What Is the Importance of Revivals Now and in the Past?

Revival is a popular subject in the present day. Churches across the globe are praying for revivals to happen at their churches and colleges. If you’re not familiar with revivals, you’re in the right place. We are going to be discussing what revivals are and their history. It is important to be familiar with revivals and know why they are essential to growing the church.

What Are Revivals?

A revival means either an awakening or a renewal. In the matter of Christian revivals, it is the matter of a believer having an awakening or a renewal in their faith. Every believer, at some point, has become stagnant in their faith.

Their once dedication to Christ becomes second, third, or least important in their life. The love they once had for Jesus has gone stale, and there is no spiritual fruit being produced.

This is sad, but it is a true reality in the lives of many believers, myself included. There have been many times in my own walk with Christ that I have become stagnant and even indifferent to what the Bible says.

It is important that revivals take place because they help us have an awakening and renewal to the Lord. Revival causes us to have the same joy that we had when we first accepted Jesus as our Savior and Lord.

It helps us to desire to know God better and to grow in our relationship with Him. Revivals also convict us of our own sin and can be a catalyst to repentance in our own lives.

We never need to underestimate what a revival is capable of doing. The Holy Spirit is at work in revivals, and He can help awaken our souls and renew our minds to have the same desire and love we had for Jesus when we first became believers.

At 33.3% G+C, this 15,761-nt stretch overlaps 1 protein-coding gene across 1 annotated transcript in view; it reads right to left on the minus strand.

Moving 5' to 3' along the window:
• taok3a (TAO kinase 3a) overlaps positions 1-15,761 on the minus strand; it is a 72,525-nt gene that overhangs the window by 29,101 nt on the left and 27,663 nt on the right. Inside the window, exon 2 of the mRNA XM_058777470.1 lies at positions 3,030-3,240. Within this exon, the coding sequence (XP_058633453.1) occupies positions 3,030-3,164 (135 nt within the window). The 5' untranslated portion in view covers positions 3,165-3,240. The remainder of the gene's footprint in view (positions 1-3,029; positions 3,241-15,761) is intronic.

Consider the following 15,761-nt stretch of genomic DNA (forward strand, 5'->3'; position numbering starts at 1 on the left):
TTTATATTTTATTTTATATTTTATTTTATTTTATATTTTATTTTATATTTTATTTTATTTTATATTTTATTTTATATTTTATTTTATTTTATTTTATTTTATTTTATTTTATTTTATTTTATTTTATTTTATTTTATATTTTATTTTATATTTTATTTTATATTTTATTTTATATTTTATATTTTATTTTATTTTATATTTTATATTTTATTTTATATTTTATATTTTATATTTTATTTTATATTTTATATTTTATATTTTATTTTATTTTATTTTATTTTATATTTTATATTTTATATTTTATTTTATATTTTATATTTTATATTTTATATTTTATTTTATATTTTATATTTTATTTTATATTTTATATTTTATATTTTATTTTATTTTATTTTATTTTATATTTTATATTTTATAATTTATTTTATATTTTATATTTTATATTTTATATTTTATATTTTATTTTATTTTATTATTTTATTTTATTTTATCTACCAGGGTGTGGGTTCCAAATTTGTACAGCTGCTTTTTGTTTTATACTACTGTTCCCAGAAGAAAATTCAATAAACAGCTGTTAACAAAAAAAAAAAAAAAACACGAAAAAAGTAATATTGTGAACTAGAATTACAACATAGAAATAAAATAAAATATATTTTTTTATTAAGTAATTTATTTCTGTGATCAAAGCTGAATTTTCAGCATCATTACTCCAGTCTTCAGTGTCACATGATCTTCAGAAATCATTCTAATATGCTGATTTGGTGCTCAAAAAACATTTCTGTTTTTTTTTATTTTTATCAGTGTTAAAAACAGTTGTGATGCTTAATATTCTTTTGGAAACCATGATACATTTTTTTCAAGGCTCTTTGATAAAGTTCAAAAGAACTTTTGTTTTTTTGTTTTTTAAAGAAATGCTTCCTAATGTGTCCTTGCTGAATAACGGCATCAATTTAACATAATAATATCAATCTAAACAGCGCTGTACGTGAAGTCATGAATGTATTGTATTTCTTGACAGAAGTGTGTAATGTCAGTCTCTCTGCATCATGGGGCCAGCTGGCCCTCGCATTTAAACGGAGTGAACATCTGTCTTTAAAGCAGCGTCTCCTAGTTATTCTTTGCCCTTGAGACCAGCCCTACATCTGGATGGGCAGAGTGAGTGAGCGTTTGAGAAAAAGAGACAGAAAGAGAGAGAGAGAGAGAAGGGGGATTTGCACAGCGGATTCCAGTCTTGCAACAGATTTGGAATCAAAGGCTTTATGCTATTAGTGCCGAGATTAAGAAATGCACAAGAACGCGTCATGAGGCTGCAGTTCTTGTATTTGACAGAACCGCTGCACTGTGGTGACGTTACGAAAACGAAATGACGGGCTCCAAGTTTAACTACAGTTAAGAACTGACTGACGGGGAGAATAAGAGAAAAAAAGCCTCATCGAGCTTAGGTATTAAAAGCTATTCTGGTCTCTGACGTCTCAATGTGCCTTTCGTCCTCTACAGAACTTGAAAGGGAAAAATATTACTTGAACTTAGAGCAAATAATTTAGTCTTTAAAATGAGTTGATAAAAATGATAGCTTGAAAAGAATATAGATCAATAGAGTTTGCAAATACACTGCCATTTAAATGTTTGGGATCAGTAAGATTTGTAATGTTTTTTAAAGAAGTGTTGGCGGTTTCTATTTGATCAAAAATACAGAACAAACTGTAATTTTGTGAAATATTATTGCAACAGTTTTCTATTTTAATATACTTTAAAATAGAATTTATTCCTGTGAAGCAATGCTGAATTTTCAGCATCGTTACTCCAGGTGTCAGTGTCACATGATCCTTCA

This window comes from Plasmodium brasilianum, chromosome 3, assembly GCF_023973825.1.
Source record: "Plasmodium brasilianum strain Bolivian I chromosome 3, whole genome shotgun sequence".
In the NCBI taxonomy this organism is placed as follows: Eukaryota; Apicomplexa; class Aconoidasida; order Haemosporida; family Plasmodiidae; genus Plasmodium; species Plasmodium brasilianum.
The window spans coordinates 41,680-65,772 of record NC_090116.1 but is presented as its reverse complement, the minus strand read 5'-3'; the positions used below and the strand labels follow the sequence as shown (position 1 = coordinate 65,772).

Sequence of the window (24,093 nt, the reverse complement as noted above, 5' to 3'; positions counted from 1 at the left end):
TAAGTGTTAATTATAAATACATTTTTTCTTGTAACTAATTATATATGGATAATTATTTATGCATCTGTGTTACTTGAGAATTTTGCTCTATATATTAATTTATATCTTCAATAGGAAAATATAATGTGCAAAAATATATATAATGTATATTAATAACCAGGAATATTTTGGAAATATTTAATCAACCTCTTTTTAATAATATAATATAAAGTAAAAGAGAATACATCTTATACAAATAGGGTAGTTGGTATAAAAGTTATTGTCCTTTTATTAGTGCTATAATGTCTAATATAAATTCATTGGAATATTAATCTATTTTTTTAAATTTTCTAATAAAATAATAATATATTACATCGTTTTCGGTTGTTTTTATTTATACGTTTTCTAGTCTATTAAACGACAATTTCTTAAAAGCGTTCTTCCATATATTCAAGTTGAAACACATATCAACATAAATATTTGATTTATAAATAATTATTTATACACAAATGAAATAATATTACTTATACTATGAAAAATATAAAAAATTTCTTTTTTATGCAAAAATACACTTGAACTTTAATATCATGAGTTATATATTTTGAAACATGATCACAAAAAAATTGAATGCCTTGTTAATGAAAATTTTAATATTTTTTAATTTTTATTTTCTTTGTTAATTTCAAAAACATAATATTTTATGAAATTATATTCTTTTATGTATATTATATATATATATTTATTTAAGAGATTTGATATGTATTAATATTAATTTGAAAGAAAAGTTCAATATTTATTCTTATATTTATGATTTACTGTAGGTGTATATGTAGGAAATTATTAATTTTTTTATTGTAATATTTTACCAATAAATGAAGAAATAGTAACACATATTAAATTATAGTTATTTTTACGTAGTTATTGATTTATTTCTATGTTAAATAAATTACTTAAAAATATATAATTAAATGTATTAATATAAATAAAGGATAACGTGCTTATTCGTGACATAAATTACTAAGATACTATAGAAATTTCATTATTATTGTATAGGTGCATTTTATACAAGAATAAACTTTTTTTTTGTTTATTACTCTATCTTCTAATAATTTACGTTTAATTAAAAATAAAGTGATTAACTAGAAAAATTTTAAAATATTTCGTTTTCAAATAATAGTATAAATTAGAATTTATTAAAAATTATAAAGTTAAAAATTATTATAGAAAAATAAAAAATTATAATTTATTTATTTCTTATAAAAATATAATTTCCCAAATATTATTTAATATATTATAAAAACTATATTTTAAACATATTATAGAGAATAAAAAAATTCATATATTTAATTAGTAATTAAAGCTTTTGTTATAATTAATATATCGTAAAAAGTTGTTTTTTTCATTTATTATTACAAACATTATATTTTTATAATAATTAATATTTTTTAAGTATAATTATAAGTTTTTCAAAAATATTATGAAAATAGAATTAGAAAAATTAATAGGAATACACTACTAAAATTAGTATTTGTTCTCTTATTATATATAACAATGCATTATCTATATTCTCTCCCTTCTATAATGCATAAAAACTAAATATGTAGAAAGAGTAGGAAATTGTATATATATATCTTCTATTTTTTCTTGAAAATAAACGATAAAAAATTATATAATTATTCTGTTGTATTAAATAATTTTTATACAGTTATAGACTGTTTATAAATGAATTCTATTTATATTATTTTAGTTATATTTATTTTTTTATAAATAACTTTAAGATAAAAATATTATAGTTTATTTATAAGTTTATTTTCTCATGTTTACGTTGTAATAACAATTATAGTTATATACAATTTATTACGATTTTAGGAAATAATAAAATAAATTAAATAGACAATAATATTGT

What Is the History of Revivals?

There have been numerous revivals throughout history. Within America, there have been 10 revivals. These revivals include:

1. The Great Awakening (1734-1743).

2. The Second Great Awakening (1795 to 1835).

3. The Businessmen’s Revival (1857-1858).

4. The Civil War Revival (1861-1865).

5. The Urban Revivals (1875-1885).

6. The Revivals of 1905-1906.

7. The Azusa Street Revival (1906).

8. Post-World War II Awakening (1947-1948).

9. The Charismatic Renewal and Jesus Movement (1960s-1970s).

10. The Mid-1990s Revivals.

The Great Awakening occurred during 1734-1743, and it was the first major revival that occurred in America. Jonathan Edwards was the pastor of the church who broke out in revival.

In 1743, Northampton, Massachusetts was where this first revival happened. Jonathan Edwards had been a pastor for quite some time, yet no one was coming to know Jesus. However, in 1743, six people became believers and accepted Jesus as their Savior and Lord.

Through these individuals coming to know the Lord through Jonathan Edwards’s preaching, they spread the message of the gospel to their friends and family. In the period of six months, 300 hundred individuals placed faith in Jesus (Ibid.). 

George Whitfield also contributed to the Great Awakening as he was sharing the message of the gospel in Philadelphia. He was a highly influential pastor and led many to know Jesus during the Great Awakening.

Another revival was the Second Great Awakening, which happened in the years 1795 to 1835. The three phases of this awakening consisted of American preachers James McGready, John McGee, and Barton W. Stone.

The second and “conservative phase” of the awakening occurred in New England under Timothy Dwight, Lyman Beecher, Nathaniel W. Taylor, and Asahel Nettleton (Ibid.).

The third phase was because of Charles Grandison Finney, who started in western New York in the 1820s. However, he started moving to bigger cities and the United Kingdom as more revivals continued to occur.

A third revival was the Businessmen’s Revival in 1857-1858. This revival was known mainly for its prayer meetings every day at noon, and the prayer meetings were led by businessmen. This revival had its genesis in the Fulton Street Prayer Meetings in New York City.

Businessman Jeremiah Lanphier was hired as an evangelist by North Dutch Reformed Church in lower Manhattan in the year 1857. Due to changes in the congregation, the church needed someone to help bring more people into the church.